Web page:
“I’m looking at a wall of 50 sketches at the moment,” says Kenzo Takada, with a note of trepidation in his voice. “It’s been good to get back into designing clothing. Well, from time to time, it is.”
Takada says this as though he’s forgotten how. And, in a sense, he may have. It’s been nearly 20 years since he stepped down as the creative head of the namesake label he founded in Paris in 1970; he sold it to LVMH Moët Hennessy Louis Vuitton in 1993 for a reported $80.5-million (U.S.). Kenzo had by then become a distinctive and influential force in high-end fashion. So, getting back to designing clothes—or, more specifically, costumes for the Tokyo Nikikai Opera Foundation’s production of Madama Butterfly at the end of the year—has been mildly shocking.
“When you’re designing clothes for the public to wear, you actually have to think very practically, much more so than the idea of fashion suggests,” explains the 80-year-old creative. “How will the garment fit? How will it wear? Designing costumes for opera is all about visual impact, but that’s interesting in its own right. Does it fit in with the set decoration? What’s it like to move in?” Takada (who, annoyingly, looks closer to 60-something, a youthfulness he ascribes to yoga and working less) has never given up designing. While the Kenzo label has continued, until recently under the leadership of Opening Ceremony’s Humberto Leon and Carol Lim (a new creative director has yet to be announced), Takada has turned to the home. He’s created furniture collections for French manufacturer Roche Bobois, including a reimagining of the brand’s iconic 1971 Mah Jong sofa inspired by the traditional kimonos in Japanese Noh theatre. And he has a homewares collection set to launch this year too, the details of which he’s keeping under wraps.
Earlier this year, ACC Art Books released Kenzo Takada by Kazuko Masui and Chihiro Masui, a monograph of his work comprising a catalogue of his original sketches, rather than the typical catwalk photos. “I love sketching,” he enthuses. “Some days, though, it just doesn’t come. When you sketch, there’s a really physical aspect to the process. It’s where the ideas are generated, but it’s also the start of the process of seeing lines on a piece of paper manifested in actual clothing. And that’s the greatest feeling—seeing someone in the street wearing something that’s started out as your sketch.”
“I never really hoped to actually work in fashion in Paris because I kept being told that it would be impossible for a Japanese person to do so.” —Kenzo Takada
The beginning of Takada’s career in fashion was a litany of obstacles to be overcome. Indeed, his advice to those starting out is to always have a goal, “To really push for it and to be ready to break a few boundaries along the way, if that’s what’s required.” First, he attended Bunka Fashion College in Tokyo and when he enrolled in 1958, it had only just begun to admit men. His father was opposed to the idea, but his mother knew how much he loved to draw and so she encouraged him. “Men just weren’t accepted in the fashion world [in Japan] back when I applied to the college, and so there were no real jobs [for men] either,” he says. “In fact, there wasn’t really much in the way of ready-to-wear for men. Now I look back, applying for a place felt like a brave thing to do.”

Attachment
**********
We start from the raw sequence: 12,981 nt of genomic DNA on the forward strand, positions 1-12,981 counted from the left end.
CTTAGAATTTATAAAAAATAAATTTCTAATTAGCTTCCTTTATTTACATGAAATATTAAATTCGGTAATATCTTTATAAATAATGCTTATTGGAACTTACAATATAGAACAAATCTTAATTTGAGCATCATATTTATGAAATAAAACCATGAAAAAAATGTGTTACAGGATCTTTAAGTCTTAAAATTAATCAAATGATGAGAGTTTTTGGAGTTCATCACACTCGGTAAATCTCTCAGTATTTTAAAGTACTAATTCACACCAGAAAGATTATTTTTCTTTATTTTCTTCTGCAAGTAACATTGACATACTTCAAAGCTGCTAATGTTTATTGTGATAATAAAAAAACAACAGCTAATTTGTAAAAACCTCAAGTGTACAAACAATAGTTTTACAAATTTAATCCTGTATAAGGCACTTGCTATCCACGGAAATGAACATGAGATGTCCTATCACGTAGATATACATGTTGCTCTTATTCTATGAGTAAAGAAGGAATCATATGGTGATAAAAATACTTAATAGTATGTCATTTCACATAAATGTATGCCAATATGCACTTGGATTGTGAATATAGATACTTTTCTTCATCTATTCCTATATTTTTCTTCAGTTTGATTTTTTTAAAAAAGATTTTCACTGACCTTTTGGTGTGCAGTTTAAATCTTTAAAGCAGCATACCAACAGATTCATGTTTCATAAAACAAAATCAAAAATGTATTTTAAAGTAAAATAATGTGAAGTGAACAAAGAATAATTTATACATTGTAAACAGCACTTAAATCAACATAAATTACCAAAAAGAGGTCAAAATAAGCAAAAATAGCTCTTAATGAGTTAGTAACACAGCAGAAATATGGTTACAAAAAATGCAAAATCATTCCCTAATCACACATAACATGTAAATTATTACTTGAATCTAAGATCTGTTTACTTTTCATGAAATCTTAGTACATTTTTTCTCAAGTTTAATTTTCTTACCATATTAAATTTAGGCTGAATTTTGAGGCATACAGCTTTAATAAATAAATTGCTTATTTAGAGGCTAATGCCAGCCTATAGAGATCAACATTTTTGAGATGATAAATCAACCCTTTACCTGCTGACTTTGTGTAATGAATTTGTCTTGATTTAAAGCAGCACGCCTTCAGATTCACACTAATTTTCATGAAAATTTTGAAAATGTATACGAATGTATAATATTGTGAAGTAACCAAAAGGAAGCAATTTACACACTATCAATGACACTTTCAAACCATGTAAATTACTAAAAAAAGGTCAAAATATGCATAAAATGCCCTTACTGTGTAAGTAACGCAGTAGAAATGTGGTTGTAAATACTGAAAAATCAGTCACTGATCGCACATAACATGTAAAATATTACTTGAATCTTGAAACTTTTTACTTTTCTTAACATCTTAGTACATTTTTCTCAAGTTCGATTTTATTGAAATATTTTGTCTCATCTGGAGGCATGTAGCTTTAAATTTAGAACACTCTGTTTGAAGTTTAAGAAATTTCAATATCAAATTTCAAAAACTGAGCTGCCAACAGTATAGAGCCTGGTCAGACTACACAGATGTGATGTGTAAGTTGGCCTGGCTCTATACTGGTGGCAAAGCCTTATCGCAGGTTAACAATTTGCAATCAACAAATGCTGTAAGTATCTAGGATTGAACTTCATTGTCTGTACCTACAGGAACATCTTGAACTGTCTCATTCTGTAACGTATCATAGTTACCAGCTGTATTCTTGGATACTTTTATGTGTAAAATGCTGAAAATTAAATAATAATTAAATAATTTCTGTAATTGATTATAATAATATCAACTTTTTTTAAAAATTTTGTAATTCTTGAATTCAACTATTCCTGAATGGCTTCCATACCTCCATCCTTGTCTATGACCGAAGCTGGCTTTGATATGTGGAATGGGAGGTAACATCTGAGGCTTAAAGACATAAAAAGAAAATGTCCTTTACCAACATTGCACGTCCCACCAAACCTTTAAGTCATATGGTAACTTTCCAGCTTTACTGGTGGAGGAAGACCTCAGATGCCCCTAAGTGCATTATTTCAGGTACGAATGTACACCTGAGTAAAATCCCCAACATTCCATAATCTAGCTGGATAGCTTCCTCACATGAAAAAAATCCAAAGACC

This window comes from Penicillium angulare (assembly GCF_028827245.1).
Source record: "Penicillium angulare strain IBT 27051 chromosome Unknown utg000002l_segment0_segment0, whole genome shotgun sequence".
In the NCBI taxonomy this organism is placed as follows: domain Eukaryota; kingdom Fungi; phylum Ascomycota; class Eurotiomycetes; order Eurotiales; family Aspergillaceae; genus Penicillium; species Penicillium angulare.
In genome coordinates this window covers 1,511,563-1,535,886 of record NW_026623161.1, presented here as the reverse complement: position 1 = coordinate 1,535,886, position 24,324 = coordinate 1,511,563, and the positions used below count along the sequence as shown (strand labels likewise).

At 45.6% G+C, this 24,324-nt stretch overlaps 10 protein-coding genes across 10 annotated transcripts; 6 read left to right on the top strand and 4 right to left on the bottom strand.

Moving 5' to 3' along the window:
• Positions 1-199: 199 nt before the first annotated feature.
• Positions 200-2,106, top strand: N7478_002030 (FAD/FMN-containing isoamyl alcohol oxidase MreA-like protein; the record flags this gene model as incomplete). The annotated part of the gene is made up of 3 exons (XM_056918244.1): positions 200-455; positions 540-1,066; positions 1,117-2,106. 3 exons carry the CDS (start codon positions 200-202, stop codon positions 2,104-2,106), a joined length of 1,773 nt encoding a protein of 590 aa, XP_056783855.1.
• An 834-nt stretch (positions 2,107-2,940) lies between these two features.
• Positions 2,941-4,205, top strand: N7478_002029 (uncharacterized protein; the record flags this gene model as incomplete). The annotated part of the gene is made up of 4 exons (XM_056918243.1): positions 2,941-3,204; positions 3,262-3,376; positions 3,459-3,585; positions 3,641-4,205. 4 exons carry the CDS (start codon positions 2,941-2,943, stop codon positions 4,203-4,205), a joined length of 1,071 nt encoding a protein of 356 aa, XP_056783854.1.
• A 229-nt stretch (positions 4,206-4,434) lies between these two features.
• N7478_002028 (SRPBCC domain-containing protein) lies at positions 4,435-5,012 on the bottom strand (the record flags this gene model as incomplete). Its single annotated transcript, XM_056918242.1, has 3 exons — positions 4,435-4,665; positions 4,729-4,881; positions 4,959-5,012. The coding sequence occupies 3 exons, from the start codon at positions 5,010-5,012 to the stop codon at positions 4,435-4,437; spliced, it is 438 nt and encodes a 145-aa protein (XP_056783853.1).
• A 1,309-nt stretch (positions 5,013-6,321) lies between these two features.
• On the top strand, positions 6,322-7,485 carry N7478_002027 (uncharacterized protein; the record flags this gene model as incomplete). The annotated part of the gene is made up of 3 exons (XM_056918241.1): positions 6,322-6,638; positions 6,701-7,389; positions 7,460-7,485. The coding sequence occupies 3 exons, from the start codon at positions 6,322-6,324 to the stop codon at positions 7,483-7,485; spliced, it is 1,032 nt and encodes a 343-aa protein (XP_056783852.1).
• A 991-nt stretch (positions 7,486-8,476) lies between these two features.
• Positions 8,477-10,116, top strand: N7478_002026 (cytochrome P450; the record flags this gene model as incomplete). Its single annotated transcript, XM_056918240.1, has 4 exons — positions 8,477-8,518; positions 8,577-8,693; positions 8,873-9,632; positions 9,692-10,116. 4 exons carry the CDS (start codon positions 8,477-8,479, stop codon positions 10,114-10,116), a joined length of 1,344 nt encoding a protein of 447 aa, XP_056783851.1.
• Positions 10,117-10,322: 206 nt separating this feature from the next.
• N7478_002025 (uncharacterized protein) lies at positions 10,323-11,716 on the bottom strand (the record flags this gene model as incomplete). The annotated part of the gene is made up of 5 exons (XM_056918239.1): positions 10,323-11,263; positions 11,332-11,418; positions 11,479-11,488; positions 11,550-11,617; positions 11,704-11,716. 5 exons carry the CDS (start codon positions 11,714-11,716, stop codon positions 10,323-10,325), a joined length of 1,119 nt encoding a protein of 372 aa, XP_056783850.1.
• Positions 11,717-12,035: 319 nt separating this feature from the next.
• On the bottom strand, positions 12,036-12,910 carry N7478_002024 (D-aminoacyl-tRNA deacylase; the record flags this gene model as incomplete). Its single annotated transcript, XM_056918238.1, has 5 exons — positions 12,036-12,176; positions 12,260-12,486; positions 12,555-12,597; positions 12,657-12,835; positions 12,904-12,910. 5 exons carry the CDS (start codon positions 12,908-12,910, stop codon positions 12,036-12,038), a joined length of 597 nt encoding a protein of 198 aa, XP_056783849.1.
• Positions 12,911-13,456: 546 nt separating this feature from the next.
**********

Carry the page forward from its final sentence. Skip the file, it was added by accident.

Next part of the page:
In late 1964, after graduation, Takada decided he had to experience Paris. A shortage of money meant he’d make the two-month-long journey by boat rather than flying, and included stops in Hong Kong, Bombay, and the African country of Djibouti. Despite the arduous trip, he expected to be back in Japan within the year. “It was really just a dream for me to go to Paris,” says Takada. “There was the nouvelle vague, and Paris was in all the movies I watched. It was 60 years ago, but I still remember arriving at the Gare du Nord and thinking, ‘My god, I’ve made a big mistake here.’ Everything was so dark and dirty. It was only when I got to see Notre Dame illuminated that I changed my mind.
“But I never really hoped to actually work in fashion in Paris because I kept being told that it would be impossible for a Japanese person to do so,” Takada adds. “There was this sense that nobody from Japan could be competent. So I thought I’d just be there for five or six months—that was before I found I could make a living as an illustrator.”
Despite picking up illustration work for Louis Féraud, as well as editorial for the likes of Elle—he had, appealingly, as different a take on illustration as he would have on clothing—Takada necessarily lived frugally. Ironically, given his more recent design pursuits, it took five years before he’d buy a sofa for himself, on credit, and for some time it was the only seating he had in his apartment. Yet slowly, making clothing started to seem like a possibility, though it would have to be on the cheap.
“Looking back, I think it was also because I was looking for some kind of identity as an outsider that I wanted to bring something very Japanese into it all. It’s strange that, even though I’m Japanese, I think most people think of me as a French designer.” —Kenzo Takada